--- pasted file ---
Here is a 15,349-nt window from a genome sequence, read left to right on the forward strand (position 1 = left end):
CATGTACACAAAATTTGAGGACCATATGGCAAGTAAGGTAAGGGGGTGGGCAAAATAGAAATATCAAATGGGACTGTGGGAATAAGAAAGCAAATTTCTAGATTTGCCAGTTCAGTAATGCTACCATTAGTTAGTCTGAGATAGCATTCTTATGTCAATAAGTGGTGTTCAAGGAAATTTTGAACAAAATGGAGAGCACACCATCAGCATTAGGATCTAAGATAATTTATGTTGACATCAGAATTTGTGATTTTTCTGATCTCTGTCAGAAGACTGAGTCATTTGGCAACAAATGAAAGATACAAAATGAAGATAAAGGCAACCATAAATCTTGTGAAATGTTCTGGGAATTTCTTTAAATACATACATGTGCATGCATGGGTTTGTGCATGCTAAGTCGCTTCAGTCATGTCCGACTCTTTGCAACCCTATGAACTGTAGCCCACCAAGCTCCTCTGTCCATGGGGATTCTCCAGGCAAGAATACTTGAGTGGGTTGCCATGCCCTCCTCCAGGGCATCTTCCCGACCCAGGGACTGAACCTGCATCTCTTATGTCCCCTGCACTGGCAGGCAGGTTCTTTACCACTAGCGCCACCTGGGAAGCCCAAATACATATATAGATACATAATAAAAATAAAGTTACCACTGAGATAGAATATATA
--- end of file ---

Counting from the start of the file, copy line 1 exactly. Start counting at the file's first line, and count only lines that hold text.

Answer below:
Here is a 15,349-nt window from a genome sequence, read left to right on the forward strand (position 1 = left end):